Acton Institute Powerblog

Happy Smothers, I Mean, Mother’s Day

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SmotherAugustine observes that humans are constituted in large part by their sociality. As he puts it in the City of God, “For there is nothing so social by nature as this race, no matter how discordant it has become through its fault.”

I have written that a corollary of the natural law is a vision of society as one based on mutual aid. This includes economic exchange as well as the economy of gifts and the corresponding gratitude, as I have highlighted this week.

But this orientation towards others can take a negative turn. As I noted yesterday, Augustine describes a corrupted kind of “spiteful benevolence.”

C.S. Lewis explores this as well in his description of the person who must always be giving to the point of fostering dependency, foisting oneself upon others, and even creating the need for intervention if necessary. This “unselfish” giving of oneself to others can turn into the most depraved kind of selfishness.

As Wormwood relates a description of such a person in The Screwtape Letters, “She’s the sort of woman who lives for others–you can always tell the others by their hunted expression.”

This kind of need to be needed is of course a corruption of love. By contrast, the true expression of love is exemplified in no more glorious a fashion than the truly other-directed self-giving of a mother.

This is something to remember and celebrate this Mother’s Day.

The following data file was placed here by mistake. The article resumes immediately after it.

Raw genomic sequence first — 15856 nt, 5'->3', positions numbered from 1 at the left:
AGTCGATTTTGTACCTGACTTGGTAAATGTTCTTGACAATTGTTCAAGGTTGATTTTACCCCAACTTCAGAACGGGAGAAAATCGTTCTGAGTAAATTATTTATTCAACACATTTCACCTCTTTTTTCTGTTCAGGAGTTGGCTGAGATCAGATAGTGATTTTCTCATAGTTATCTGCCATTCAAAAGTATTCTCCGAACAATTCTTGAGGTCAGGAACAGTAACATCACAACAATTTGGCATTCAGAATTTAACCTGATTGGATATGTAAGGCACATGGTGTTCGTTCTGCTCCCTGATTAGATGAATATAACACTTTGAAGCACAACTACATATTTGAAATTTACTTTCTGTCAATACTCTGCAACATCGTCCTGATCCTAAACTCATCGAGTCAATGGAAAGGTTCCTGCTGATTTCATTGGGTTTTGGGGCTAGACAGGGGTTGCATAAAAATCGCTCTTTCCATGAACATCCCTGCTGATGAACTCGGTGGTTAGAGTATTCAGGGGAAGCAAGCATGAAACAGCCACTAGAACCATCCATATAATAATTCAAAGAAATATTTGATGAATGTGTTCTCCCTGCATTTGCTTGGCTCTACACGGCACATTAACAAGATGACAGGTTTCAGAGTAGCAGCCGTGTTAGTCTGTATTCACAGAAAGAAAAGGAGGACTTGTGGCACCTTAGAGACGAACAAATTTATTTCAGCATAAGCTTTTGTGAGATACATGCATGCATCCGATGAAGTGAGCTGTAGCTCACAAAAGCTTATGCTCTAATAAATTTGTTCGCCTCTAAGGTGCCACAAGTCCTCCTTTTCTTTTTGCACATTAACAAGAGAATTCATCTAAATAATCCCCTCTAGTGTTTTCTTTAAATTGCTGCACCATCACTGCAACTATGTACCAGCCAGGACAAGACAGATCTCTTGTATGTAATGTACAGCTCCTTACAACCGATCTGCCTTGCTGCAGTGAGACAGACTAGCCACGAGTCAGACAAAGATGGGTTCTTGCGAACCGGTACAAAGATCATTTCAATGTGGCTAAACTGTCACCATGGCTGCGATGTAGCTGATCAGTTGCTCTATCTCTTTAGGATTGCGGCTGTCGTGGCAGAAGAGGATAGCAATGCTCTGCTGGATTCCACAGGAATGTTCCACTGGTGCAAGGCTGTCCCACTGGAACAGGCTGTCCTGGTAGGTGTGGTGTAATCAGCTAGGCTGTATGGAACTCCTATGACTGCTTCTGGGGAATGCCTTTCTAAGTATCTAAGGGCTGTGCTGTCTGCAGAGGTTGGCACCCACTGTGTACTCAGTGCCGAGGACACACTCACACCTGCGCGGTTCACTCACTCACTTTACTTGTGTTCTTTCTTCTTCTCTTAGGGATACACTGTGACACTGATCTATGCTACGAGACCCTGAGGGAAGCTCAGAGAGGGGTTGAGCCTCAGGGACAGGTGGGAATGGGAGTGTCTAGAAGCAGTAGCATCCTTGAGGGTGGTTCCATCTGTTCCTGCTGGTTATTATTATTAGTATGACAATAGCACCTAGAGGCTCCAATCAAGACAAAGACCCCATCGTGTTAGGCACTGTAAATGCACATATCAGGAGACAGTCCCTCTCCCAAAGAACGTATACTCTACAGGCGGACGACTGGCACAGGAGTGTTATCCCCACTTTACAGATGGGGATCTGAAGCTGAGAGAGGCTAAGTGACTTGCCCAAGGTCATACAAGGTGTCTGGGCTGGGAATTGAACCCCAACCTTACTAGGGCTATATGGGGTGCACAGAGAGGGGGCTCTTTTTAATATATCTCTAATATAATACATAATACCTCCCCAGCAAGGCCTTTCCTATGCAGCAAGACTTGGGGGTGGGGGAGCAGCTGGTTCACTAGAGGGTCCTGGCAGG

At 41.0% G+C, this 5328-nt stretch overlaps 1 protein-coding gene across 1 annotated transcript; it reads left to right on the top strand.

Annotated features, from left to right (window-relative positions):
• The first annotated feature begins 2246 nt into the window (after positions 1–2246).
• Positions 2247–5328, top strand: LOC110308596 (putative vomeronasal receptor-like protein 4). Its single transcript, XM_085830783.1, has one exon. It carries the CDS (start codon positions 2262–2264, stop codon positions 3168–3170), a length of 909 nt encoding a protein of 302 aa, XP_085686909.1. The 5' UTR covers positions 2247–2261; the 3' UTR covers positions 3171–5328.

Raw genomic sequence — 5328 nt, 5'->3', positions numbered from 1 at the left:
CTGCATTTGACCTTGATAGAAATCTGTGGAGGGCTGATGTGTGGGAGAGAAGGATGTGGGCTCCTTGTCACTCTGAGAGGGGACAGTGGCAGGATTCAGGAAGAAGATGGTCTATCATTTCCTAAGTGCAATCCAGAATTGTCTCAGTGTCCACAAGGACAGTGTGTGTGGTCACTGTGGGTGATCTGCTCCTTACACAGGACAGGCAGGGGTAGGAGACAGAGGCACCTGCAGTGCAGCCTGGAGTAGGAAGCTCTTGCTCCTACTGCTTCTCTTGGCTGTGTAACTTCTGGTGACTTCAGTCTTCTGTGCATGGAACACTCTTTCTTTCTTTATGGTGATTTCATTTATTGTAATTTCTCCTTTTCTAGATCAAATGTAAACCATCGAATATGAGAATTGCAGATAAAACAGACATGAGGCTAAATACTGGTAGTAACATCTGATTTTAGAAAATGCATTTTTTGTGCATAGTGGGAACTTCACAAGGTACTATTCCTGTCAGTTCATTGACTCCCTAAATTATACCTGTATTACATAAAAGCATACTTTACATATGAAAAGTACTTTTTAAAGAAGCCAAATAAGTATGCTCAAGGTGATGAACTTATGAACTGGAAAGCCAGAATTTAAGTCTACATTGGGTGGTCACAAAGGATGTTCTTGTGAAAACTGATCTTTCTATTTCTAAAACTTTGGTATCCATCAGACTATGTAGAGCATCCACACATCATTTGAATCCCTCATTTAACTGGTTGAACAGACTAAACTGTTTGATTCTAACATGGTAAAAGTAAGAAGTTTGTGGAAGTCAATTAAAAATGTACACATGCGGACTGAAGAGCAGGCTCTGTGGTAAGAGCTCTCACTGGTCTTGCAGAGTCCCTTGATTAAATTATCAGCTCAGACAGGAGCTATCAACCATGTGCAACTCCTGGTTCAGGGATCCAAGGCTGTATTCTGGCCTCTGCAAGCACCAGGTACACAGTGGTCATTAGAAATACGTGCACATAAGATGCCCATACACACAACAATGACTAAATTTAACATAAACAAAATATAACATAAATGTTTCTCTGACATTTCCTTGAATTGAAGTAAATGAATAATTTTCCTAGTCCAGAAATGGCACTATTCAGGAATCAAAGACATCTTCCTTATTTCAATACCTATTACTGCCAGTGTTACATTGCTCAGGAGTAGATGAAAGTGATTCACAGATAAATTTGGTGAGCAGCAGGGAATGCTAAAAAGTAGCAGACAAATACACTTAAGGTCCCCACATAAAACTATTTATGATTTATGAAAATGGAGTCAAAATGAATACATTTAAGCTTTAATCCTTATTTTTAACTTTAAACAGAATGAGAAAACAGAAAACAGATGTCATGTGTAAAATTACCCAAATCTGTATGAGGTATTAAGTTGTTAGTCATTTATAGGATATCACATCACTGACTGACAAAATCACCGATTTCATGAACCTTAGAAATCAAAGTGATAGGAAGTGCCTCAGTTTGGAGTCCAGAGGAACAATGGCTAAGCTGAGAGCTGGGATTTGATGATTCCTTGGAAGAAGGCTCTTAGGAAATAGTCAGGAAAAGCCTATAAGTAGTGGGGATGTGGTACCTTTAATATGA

Jordan J. Ballor Jordan J. Ballor (Dr. theol., University of Zurich; Ph.D., Calvin Theological Seminary) is a senior research fellow and director of publishing at the Acton Institute for the Study of Religion & Liberty, where he also serves as executive editor the Journal of Markets & Morality. He is author of Get Your Hands Dirty: Essays on Christian Social Thought (and Action) (Wipf & Stock, 2013), Covenant, Causality, and Law: A Study in the Theology of Wolfgang Musculus (Vandenhoeck & Ruprecht, 2012) and Ecumenical Babel: Confusing Economic Ideology and the Church's Social Witness (Christian's Library Press, 2010), as well as editor of numerous works, including Abraham Kuyper Collected Works in Public Theology. Jordan is also associate director of the Junius Institute for Digital Reformation Research at Calvin Theological Seminary. He has authored articles in academic publications such as The Journal of Religion, Scottish Journal of Theology, Reformation & Renaissance Review, and Journal of Scholarly Publishing, and has written popular pieces for newspapers including the Detroit News, Orange County Register, and The Atlanta Journal-Constitution. In 2006, Jordan was profiled in the book, The Relevant Nation: 50 Activists, Artists And Innovators Who Are Changing The World Through Faith. Jordan's scholarly interests include Reformation studies, church-state relations, theological anthropology, social ethics, theology and economics, and research methodology. Jordan is a member of the Christian Reformed Church in North America (CRCNA), and he resides in Jenison, Michigan with his wife and three children.

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